git-fast-export

GIT-FAST-EXPORT(1)                Git Manual                GIT-FAST-EXPORT(1)



NAME
       git-fast-export - Git data exporter

SYNOPSIS
       git fast-export [options] | git fast-import

DESCRIPTION
       This program dumps the given revisions in a form suitable to be piped
       into git fast-import.

       You can use it as a human-readable bundle replacement (see git-
       bundle(1)), or as a kind of an interactive git filter-branch.

OPTIONS
       --progress=<n>
           Insert progress statements every <n> objects, to be shown by git
           fast-import during import.

       --signed-tags=(verbatim|warn|strip|abort)
           Specify how to handle signed tags. Since any transformation after
           the export can change the tag names (which can also happen when
           excluding revisions) the signatures will not match.

           When asking to abort (which is the default), this program will die
           when encountering a signed tag. With strip, the tags will be made
           unsigned, with verbatim, they will be silently exported and with
           warn, they will be exported, but you will see a warning.

       --tag-of-filtered-object=(abort|drop|rewrite)
           Specify how to handle tags whose tagged object is filtered out.
           Since revisions and files to export can be limited by path, tagged
           objects may be filtered completely.

           When asking to abort (which is the default), this program will die
           when encountering such a tag. With drop it will omit such tags from
           the output. With rewrite, if the tagged object is a commit, it will
           rewrite the tag to tag an ancestor commit (via parent rewriting;
           see git-rev-list(1))

       -M, -C
           Perform move and/or copy detection, as described in the git-diff(1)
           manual page, and use it to generate rename and copy commands in the
           output dump.

           Note that earlier versions of this command did not complain and
           produced incorrect results if you gave these options.

       --export-marks=<file>
           Dumps the internal marks table to <file> when complete. Marks are
           written one per line as :markid SHA-1. Only marks for revisions are
           dumped; marks for blobs are ignored. Backends can use this file to
           validate imports after they have been completed, or to save the
           marks table across incremental runs. As <file> is only opened and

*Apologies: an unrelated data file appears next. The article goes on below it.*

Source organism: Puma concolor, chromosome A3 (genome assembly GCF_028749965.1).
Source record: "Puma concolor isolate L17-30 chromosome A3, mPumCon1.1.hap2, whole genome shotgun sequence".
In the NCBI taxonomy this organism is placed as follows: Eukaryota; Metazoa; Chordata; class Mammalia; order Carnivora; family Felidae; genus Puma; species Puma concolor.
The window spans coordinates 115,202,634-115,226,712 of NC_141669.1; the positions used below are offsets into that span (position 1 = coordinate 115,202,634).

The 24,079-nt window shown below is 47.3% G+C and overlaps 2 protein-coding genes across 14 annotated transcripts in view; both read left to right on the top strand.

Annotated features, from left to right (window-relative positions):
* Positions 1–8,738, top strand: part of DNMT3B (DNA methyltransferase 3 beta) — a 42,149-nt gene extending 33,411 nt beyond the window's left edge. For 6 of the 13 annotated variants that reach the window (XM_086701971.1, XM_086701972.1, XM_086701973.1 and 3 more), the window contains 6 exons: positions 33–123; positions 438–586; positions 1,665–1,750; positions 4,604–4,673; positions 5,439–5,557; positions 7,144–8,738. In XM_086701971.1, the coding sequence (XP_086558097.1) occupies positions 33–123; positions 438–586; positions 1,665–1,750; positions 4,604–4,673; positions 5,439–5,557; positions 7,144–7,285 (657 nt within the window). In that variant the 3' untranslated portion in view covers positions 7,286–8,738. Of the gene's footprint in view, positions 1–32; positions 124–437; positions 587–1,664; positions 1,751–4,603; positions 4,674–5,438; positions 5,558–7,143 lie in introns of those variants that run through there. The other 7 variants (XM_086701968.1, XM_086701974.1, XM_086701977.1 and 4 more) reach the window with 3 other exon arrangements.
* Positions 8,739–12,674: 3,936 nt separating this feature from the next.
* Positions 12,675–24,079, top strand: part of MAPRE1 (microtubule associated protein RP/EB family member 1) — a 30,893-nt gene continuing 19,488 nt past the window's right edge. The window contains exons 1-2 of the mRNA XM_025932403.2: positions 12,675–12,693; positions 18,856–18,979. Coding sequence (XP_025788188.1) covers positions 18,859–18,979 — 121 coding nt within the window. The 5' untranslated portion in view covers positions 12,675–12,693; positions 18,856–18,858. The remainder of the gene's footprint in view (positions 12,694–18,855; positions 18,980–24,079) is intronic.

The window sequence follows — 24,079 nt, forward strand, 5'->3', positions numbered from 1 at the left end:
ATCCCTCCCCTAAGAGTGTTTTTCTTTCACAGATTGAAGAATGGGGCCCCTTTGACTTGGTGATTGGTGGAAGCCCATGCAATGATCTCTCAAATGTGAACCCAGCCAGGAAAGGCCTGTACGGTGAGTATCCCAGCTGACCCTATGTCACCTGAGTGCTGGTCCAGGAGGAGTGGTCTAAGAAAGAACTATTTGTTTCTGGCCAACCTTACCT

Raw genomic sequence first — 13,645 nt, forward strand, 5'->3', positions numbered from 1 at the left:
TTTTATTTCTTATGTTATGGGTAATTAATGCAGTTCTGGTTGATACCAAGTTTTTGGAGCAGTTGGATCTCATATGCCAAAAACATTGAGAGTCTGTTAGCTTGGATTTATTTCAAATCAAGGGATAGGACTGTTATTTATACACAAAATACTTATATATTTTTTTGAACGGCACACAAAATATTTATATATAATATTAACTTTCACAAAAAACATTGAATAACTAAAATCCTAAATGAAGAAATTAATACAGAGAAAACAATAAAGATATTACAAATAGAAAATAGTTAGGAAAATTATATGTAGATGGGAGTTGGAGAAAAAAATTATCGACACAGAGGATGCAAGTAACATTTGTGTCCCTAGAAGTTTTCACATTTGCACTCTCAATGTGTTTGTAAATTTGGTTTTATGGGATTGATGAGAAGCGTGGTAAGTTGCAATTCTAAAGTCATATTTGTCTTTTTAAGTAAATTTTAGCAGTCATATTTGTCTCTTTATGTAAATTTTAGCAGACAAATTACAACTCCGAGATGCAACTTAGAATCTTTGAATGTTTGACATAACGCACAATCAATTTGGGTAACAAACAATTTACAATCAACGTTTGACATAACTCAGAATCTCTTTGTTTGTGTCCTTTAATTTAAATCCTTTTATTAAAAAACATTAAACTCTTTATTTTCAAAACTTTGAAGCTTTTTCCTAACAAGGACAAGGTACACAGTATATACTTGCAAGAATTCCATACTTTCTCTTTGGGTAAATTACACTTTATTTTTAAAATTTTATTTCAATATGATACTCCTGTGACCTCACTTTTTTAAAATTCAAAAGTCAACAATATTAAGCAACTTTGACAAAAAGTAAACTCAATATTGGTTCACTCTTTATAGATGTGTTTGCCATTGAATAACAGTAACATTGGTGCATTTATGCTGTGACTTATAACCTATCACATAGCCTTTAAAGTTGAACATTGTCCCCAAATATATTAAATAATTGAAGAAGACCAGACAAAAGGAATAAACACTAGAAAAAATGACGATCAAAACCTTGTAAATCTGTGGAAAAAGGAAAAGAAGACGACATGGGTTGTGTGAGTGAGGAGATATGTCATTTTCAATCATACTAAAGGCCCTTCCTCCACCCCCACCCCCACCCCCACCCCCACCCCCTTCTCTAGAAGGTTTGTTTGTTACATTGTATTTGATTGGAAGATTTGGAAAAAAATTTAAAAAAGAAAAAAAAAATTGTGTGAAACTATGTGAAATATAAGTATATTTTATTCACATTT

truncated at completion, the same path can also be safely given to
           --import-marks.

       --import-marks=<file>
           Before processing any input, load the marks specified in <file>.
           The input file must exist, must be readable, and must use the same
           format as produced by --export-marks.

           Any commits that have already been marked will not be exported
           again. If the backend uses a similar --import-marks file, this
           allows for incremental bidirectional exporting of the repository by
           keeping the marks the same across runs.

       --fake-missing-tagger
           Some old repositories have tags without a tagger. The fast-import
           protocol was pretty strict about that, and did not allow that. So
           fake a tagger to be able to fast-import the output.

       --no-data
           Skip output of blob objects and instead refer to blobs via their
           original SHA-1 hash. This is useful when rewriting the directory
           structure or history of a repository without touching the contents
           of individual files. Note that the resulting stream can only be
           used by a repository which already contains the necessary objects.

       [git-rev-list-args...]
           A list of arguments, acceptable to git rev-parse and git rev-list,
           that specifies the specific objects and references to export. For
           example, master\~10..master causes the current master reference to
           be exported along with all objects added since its 10th ancestor
           commit.

EXAMPLES
           $ git fast-export --all | (cd /empty/repository && git fast-import)


       This will export the whole repository and import it into the existing
       empty repository. Except for reencoding commits that are not in UTF-8,
       it would be a one-to-one mirror.

           $ git fast-export master~5..master |
                   sed "s|refs/heads/master|refs/heads/other|" |
                   git fast-import


       This makes a new branch called other from master~5..master (i.e. if
       master has linear history, it will take the last 5 commits).

       Note that this assumes that none of the blobs and commit messages
       referenced by that revision range contains the string
       refs/heads/master.

LIMITATIONS
       Since git fast-import cannot tag trees, you will not be able to export
       the linux-2.6.git repository completely, as it contains a tag
       referencing a tree instead of a commit.

AUTHOR
       Written by Johannes E. Schindelin <johannes.schindelin@gmx.de[1]>.

DOCUMENTATION
       Documentation by Johannes E. Schindelin
       <johannes.schindelin@gmx.de[1]>.

GIT
       Part of the git(1) suite

NOTES
        1. johannes.schindelin@gmx.de
           mailto:johannes.schindelin@gmx.de



Git 1.7.1                         03/04/2013                GIT-FAST-EXPORT(1)